January Becomes Month for Social Justice Activities
January stands for justice. To be more exact, January has become the month for social justice activities around the globe.
As previously reported in Socially Sparked News, January observances include the social justice issues as Anti-Slavery and Human Trafficking Month, National Human Trafficking Day, National Holocaust Remembrance Day and Martin Luther King, Jr. Day.
Celebrations during the month of January have been plentiful for social justice.
Here are highlights of a few of the many activities that took place this month rallying around social justice issues:
The month began with the Association of Performing Arts Presenters (APAP) conference, held annually in New York City. The conference brings together artists, managers, agents, venues and vendors from across the country and around the world. This year included a women’s leadership forum and many conversations on harnessing the power of the arts to foster positive change and promote social justice.
On January 12th, ABC televised the star-studded celebration of the grand opening of The National Museum of African American History and Culture, in Washington, DC, which paid homage to the history and the grand stars of stage, screen, music, sports and more. The spotlight was on stars of yesteryear: who they were, what they stood for, underscoring how much bigger they could have been in a different era. Since its opening, over 800,000 people have visited the museum.
In New York City, Winter Jazz Fest — held each January — devoted this year’s festival to social justice and environmental activism.
Closing night at NYC’s Le Poisson Rouge in the Village showcased a very special concert with The Charlie Haden Liberation Orchestra with special guest Conductor and Pianist Geri Allen. Dedicated to social justice, their very moving and poignant set included instumentals of America, My Country ‘Tis of Thee and We Shall Overcome.
In the theatre world: on Off-Broadway, a never-before-seen version of Andrew Kooman’s critically-acclaimed play SHE HAS A NAME, about human trafficking debuted at The Elektra Theatre. Ripple Effect Artists, the non-profit theatre company producing the play, ht, has a mission of moving audiences from apapthy to action through art. Each of the three preview charity performances included a talkback with either an expert or a survivor, with a portion of the proceeds benefiting Restore NYC, Breaking The Silence Together and Coalition Against Human Trafficking in Women.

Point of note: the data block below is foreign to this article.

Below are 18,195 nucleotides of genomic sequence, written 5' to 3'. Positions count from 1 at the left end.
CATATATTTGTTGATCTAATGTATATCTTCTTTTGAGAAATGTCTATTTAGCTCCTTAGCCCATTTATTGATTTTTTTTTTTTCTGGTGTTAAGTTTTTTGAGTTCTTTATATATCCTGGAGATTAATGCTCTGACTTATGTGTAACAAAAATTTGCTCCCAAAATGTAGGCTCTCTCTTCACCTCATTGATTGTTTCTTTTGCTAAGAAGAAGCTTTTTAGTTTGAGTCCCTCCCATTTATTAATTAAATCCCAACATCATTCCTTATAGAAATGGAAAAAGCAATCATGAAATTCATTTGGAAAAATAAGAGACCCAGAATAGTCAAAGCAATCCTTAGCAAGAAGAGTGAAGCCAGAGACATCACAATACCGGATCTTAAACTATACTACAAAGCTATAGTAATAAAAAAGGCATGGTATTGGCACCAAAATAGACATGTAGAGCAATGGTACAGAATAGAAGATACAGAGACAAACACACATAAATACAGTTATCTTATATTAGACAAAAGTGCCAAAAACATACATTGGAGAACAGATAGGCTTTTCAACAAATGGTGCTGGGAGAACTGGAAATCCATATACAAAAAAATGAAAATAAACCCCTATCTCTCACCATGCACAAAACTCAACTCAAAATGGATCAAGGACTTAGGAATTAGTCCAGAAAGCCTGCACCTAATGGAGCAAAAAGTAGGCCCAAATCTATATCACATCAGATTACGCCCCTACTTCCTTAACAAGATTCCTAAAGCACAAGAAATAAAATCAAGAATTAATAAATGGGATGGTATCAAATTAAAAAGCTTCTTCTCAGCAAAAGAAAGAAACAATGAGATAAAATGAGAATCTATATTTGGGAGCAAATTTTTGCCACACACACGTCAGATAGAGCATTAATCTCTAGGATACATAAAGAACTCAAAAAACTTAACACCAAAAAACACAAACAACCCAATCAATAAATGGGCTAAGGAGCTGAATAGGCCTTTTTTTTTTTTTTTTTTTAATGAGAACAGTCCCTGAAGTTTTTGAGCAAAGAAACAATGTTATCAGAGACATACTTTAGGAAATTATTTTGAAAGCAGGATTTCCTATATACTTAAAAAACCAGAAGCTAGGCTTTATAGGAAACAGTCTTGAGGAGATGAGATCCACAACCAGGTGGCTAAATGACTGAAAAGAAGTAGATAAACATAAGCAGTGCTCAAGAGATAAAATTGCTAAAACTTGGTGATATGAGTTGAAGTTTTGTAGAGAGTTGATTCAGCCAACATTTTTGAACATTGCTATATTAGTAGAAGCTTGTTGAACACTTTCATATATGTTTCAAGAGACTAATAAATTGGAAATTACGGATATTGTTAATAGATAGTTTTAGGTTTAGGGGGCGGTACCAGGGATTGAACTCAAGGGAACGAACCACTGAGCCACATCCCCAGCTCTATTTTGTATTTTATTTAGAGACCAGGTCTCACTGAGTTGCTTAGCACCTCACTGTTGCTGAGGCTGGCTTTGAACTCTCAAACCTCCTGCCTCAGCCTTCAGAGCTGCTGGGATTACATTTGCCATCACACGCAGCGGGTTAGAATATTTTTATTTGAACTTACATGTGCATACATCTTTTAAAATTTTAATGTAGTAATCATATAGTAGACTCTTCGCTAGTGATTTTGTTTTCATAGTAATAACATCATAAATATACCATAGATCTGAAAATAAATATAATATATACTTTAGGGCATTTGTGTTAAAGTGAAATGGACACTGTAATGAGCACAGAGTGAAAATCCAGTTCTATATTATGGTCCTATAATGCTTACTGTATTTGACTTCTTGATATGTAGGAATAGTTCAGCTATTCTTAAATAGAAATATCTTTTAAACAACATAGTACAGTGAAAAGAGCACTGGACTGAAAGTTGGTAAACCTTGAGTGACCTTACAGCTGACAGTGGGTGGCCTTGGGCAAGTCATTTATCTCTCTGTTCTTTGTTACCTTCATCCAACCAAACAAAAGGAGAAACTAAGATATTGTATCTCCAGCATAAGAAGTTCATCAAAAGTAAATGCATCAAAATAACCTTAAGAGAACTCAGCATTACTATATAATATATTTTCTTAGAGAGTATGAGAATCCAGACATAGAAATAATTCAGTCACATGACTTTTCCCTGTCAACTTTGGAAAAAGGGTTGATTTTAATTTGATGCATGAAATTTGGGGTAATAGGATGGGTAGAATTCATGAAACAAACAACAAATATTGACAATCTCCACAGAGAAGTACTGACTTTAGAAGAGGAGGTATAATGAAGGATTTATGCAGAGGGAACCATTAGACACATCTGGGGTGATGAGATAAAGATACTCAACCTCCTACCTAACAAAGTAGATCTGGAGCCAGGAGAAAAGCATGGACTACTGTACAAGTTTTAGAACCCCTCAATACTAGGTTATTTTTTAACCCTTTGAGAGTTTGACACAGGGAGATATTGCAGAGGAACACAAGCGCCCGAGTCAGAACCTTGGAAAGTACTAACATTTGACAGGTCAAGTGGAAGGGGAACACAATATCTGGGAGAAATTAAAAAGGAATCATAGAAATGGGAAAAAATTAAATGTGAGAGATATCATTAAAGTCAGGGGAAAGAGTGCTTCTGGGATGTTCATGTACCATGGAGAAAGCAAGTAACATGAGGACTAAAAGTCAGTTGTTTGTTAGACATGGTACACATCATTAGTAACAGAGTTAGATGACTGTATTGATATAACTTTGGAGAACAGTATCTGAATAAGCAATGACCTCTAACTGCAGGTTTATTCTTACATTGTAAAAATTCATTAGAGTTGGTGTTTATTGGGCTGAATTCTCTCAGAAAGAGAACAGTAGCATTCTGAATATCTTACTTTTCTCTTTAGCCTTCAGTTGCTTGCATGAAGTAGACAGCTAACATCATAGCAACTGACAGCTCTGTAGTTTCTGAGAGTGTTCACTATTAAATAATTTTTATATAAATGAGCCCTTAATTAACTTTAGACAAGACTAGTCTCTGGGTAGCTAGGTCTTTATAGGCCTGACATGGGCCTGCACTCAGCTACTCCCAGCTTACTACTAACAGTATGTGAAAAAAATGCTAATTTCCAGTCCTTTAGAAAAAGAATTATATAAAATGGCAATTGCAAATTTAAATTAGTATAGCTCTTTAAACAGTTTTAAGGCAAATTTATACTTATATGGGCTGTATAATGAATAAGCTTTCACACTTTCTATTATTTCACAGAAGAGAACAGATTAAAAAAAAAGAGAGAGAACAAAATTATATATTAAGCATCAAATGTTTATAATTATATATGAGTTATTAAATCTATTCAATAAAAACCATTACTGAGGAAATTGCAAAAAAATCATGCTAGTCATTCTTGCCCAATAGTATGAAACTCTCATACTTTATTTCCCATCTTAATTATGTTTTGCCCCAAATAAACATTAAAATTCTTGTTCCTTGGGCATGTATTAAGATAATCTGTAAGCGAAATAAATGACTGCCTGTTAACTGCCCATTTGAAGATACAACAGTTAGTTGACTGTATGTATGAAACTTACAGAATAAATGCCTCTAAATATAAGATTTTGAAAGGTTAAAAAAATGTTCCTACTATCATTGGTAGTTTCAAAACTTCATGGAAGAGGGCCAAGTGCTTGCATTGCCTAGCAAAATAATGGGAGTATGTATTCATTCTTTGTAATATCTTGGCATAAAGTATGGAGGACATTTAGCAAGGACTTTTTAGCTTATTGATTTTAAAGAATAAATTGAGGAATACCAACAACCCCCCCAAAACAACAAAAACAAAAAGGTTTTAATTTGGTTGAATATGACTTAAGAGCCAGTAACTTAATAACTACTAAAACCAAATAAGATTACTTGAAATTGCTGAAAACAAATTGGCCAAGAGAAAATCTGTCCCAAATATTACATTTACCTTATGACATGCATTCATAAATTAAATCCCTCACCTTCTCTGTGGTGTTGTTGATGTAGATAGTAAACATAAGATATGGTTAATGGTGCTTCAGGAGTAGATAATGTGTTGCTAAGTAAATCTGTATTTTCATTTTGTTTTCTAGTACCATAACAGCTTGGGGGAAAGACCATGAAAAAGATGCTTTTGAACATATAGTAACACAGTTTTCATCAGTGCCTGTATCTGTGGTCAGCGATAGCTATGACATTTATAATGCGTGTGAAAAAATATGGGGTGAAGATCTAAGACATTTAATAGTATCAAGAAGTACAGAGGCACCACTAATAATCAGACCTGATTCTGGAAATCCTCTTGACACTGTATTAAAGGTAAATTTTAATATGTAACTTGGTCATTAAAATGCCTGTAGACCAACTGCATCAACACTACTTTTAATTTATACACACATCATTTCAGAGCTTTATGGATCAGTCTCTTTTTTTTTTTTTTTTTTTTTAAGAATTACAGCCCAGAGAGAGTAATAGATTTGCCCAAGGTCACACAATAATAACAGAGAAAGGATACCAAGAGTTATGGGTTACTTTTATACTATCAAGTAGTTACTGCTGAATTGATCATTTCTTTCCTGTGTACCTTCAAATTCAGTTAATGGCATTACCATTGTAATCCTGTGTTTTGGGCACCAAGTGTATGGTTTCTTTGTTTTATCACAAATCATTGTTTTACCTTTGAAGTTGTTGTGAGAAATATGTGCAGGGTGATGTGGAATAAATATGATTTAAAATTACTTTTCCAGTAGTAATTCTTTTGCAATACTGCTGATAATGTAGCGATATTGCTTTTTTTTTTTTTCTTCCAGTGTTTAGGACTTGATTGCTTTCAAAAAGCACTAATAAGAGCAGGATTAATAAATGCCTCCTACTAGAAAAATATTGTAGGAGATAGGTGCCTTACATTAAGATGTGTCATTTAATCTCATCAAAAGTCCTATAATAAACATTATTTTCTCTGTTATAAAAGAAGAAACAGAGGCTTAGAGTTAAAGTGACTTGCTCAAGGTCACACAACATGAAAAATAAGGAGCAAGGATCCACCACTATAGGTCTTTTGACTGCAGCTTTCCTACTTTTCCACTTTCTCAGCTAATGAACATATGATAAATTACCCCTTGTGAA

Hours before the Presidetial inauguration of Donald Trummp, the Broadway community banded together under organizers’ Sirius XM’s Seth Rudetsky and his husband/producer James Wesley, for a special afternoon concert at New York City’s The Town Hall. “Concert for America,” designed to raise funds for national organizations dedicated to protecting civil rights, women’s health and environmental protection. A side benefit was that the concert brought optimism to an uncertain and to some in the theatre industry, dismal time. The stars of the Big White Way took to the stage with songs and speeches rallying the troops with spirit and love.
Perhaps the largest non-violent protest in recent history, people worldwide participated in the Women’s March on Washington with sister marches in their respective cities, towns and countries in support of wommen’s rights, human rights, civil rights and more. Still to be determined is whether this historical day will turn into a full-blown movement or remain one day in history.
This final week in January has brought out further stands for social justice with the news from Boy Scouts Of America that they will be reversing their 100 year old policy and allow transgender boys, plus the many voices from the acting community during the Sag Awards that clearly spoke out during their acceptance speeches.
We would be remiss not to mention January’s national holiday, Martin Luther King, Jr. Day (MLK). Leaving a legacy of love, MLK Day is a time to celebrate the man and his advocacy for the advancement of civil rights through nonviolent means. While Dr. King’s dream has made major inroads — the reality is — it’s still a work in progress.
Needless to say, the dream continues for Dr. King and his predecessors, as it does for women and for too many others to name them all, in the pursuit of equality. — Abbe Sparks is Socially Sparked. @sosparkednews